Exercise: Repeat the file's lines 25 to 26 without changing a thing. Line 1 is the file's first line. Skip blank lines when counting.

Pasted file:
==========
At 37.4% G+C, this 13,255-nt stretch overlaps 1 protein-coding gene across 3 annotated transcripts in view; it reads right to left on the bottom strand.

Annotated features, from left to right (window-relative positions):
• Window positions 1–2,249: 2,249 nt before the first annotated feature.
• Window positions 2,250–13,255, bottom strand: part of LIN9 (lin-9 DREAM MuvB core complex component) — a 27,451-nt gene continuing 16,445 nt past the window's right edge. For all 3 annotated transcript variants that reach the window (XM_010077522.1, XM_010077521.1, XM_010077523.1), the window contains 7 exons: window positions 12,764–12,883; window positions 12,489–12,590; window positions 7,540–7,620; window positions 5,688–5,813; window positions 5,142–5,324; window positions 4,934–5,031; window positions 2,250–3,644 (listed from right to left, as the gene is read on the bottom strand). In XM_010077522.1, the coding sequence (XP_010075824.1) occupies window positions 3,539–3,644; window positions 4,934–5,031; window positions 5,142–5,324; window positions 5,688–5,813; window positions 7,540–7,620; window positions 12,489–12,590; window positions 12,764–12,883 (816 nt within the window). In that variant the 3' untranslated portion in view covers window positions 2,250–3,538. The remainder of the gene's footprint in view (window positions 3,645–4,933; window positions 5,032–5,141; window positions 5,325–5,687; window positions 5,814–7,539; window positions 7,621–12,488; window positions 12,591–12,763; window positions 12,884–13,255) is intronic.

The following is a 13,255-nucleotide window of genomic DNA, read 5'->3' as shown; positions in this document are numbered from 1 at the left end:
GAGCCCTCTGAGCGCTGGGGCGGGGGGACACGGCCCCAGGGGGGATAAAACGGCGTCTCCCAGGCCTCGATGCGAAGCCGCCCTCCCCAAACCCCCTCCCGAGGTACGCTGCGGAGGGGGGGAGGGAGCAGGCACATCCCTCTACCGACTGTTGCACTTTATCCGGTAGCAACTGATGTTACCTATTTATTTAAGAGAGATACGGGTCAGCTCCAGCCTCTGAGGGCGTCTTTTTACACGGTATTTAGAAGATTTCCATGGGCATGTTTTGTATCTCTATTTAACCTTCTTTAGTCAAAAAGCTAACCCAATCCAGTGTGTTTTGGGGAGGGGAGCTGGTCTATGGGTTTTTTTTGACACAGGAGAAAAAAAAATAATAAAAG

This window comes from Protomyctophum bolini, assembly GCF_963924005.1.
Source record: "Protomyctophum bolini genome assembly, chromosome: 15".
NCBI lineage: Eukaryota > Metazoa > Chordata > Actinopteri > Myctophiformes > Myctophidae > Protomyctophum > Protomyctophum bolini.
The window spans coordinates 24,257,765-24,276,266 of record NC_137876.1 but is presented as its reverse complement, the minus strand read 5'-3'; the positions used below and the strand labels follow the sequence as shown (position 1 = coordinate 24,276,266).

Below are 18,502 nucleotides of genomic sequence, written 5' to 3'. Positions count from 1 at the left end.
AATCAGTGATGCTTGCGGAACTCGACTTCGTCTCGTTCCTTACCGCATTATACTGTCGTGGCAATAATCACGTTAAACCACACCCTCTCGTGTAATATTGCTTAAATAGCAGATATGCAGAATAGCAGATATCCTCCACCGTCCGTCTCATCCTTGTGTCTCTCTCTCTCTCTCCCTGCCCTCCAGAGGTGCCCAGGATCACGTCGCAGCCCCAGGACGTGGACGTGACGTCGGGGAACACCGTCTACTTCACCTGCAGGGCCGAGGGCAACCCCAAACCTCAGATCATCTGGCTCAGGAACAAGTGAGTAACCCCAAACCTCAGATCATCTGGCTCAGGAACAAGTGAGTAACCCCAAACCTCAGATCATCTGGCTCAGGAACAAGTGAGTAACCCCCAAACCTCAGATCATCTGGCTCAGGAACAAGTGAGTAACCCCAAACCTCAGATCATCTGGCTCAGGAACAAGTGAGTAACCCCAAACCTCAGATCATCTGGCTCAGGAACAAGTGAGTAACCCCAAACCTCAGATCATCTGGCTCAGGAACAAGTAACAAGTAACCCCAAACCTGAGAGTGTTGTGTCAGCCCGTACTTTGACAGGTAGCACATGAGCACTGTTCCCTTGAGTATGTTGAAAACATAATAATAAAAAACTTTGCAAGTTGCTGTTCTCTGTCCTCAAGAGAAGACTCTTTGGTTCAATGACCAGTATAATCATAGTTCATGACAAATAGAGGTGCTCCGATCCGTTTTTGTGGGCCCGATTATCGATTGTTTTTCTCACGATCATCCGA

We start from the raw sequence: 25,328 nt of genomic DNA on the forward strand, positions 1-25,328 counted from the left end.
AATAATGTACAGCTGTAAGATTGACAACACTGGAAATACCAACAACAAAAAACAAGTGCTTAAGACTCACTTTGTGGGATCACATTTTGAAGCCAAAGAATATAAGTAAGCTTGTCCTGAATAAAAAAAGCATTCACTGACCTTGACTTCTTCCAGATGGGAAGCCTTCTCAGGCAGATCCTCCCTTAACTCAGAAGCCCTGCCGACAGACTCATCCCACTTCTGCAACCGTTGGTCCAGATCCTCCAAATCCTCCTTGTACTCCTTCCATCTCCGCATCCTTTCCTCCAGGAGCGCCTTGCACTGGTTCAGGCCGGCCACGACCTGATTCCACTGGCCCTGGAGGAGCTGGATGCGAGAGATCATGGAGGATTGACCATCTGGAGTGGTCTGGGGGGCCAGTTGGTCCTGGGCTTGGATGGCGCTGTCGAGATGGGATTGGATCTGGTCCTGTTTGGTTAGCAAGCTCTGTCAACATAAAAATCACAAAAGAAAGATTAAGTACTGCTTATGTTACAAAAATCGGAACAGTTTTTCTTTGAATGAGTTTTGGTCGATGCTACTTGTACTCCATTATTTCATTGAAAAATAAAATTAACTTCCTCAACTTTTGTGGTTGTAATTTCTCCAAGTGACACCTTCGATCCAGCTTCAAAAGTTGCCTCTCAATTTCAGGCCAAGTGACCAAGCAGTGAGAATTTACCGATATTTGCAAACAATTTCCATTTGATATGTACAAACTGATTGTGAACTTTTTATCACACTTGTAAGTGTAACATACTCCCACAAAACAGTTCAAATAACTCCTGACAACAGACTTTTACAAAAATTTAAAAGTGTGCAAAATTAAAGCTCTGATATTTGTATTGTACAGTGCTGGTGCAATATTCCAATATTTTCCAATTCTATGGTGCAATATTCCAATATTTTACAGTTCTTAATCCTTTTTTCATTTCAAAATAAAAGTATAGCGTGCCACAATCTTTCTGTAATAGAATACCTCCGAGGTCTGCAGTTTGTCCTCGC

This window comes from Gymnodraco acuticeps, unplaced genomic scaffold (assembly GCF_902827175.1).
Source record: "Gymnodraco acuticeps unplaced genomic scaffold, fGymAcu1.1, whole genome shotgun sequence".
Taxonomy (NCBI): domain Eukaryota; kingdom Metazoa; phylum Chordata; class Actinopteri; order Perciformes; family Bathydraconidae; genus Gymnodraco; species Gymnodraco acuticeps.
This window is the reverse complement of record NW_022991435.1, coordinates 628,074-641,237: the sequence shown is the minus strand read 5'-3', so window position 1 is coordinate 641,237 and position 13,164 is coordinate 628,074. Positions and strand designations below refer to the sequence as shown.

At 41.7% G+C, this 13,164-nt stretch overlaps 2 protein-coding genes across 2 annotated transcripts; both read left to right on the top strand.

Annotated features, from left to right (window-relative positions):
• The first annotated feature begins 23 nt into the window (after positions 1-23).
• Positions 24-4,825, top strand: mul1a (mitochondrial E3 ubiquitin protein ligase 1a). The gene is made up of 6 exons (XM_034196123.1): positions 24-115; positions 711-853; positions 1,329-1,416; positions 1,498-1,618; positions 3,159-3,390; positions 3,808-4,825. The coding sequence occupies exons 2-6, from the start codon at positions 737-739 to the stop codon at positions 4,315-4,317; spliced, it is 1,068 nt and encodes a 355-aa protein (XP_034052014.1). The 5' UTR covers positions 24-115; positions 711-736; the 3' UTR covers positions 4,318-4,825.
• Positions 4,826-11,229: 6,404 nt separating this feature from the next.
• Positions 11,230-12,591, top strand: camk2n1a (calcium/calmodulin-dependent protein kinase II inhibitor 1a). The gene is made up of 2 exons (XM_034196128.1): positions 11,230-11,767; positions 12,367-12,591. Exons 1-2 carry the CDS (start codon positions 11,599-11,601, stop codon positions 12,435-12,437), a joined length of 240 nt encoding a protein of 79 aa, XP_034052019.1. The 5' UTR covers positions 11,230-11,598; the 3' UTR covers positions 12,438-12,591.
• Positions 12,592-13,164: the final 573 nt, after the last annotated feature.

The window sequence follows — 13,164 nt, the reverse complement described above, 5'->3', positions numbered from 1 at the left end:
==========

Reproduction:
• Positions 12,592-13,164: the final 573 nt, after the last annotated feature.

The window sequence follows — 13,164 nt, the reverse complement described above, 5'->3', positions numbered from 1 at the left end: